Spitfire awoke face down on a bed in a dimly lit room. She tried to sit up but some sort of... something was holding her down. She grew frantic and struggled against her bonds.

“None of that, now. You’re going to need to keep those wings immobilized for at least a few more days while the grafts take.” An older stallion with a light tan coat and an IPSaR uniform came into her field of view. There was a glimmer of good cheer in his eyes and he wore a reassuring smile. “I know it’s bothersome but really, the more you struggle the longer you’ll be grounded. Be a good recruit and follow doctor’s orders.” The stallion, whoever he was, picked up a pen in his mouth and began taking notes.

Recruit? “Then I made it to Camp Solar?”

He raised his eyebrows and grunted, but said nothing.

“Who are you?”

No response.

“Who brought me here?”

No response.


He very calmly and meticulously closed her chart and replaced the pen, then fixed her with a disapproving stare. “Hmm, well before we address that issue I think I’d better ask a few standard questions just to make sure you’re all right.” The officer walked over to the window and drew back the curtain, gentle morning sunlight filled the room. “We’ll have to start at the beginning, I’m afraid. Can you tell me your name?

She groaned. It hurt to talk, it hurt to breathe, it hurt to think, too. And this uniformed ass wasn’t telling her anything. “Spitfire.”



“You’re a long way from Cloudsdale, Miss Spitfire. What brings you all the way out here?”

She gritted her teeth. “I don’t know. Maybe you ought to tell me where ‘here’ is.” She knew she was probably mouthing off at a superior officer. A tiny part of her knew it was a terrible idea but dammit, it hurt to be. She could be forgiven for losing her cool.

The stallion sighed, exasperated. “You have indeed reached Camp Solar, I’d have thought that much was obvious. Would you be so kind as to answer the question, so I can figure out if you’re brain-damaged or just rude?”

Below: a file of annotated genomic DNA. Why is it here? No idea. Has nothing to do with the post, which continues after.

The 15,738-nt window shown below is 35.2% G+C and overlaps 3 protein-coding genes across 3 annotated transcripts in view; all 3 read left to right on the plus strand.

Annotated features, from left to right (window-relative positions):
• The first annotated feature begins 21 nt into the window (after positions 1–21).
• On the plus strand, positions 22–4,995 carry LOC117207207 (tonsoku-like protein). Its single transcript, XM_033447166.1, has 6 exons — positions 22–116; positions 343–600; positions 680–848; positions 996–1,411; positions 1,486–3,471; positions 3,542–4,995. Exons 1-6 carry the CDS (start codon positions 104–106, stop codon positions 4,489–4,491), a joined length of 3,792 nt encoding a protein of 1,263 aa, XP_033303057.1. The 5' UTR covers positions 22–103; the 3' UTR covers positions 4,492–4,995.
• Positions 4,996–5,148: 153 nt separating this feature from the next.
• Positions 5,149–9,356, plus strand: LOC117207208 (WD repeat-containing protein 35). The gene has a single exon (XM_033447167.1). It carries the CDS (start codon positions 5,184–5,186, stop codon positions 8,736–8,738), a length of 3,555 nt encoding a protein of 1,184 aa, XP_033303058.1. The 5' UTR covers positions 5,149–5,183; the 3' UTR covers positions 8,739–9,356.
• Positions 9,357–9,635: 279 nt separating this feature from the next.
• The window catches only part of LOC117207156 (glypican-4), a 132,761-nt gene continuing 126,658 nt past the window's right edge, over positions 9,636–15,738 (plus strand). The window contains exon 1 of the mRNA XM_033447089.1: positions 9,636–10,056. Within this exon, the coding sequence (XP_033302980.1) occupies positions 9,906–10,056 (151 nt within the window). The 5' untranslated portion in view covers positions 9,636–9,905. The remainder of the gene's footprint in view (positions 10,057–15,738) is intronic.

“I’m here to join the Corps, sir.”

“Indeed. I’m Captain Firelight -- or Doctor Firelight, if you prefer. I’d welcome you to the Corps but I suspect Captain Aurora will wish to do so personally. She’s giving the rest of your cohort the old tough mare act right now: ’Welcome to SAR, your flanks belong to me now, watch me be gruff and intimidating and say things that’ll terrify you so you know that you’re not in Junior Flight Camp anymore,’ that kind of thing. It’s an Induction Day tradition, she really gets a kick out of it. Especially since most of the recruits have spent the last few days playing grab-flank and cavorting around at the Corps’ expense.”

Spitfire groaned. “I’m missing the first day of basic training? I thought that wasn’t until tomorrow.”

”And just what day is today, little lady?”


“Hmm. Monday, actually. Still, seems you’re thinking clearly enough overall. You’ve been out for about eighteen hours. Based on the somewhat scattered and excited reports I got from your flight team, it seems you had a bit of a tussle with a thunderbird yesterday. You were extraordinarily lucky that they arrived when they did -- that anyone found you was miraculous, that it would be the other cadets assigned to your flight team simply beggars belief. They carried you here, I found your orders in your satchel - technically you reported for training on time. Unfit for duty, but on time nonetheless. Latecomers get turned away, you know, so you really should thank them when you get a chance. Particularly your wingmate; Cadet Soarin’ all but refused to leave your side yesterday, and had to be ordered back to quarters.” Firelight turned, looked at the clock and sighed. “Cadet Spitfire, I’m glad that you’re awake and I’m delighted that you’re not a vegetable but I do have other duties to perform. One of the corpsmen will be along presently to fit you with a smaller, portable wing restraint. I’ll see to it he brings you a meal and I’ll summon a sergeant to see you to your quarters. should you need anything else there is a bell on the night stand. And do remember that the more you move your wings the longer you’ll be grounded.” With that he hurried out of the room.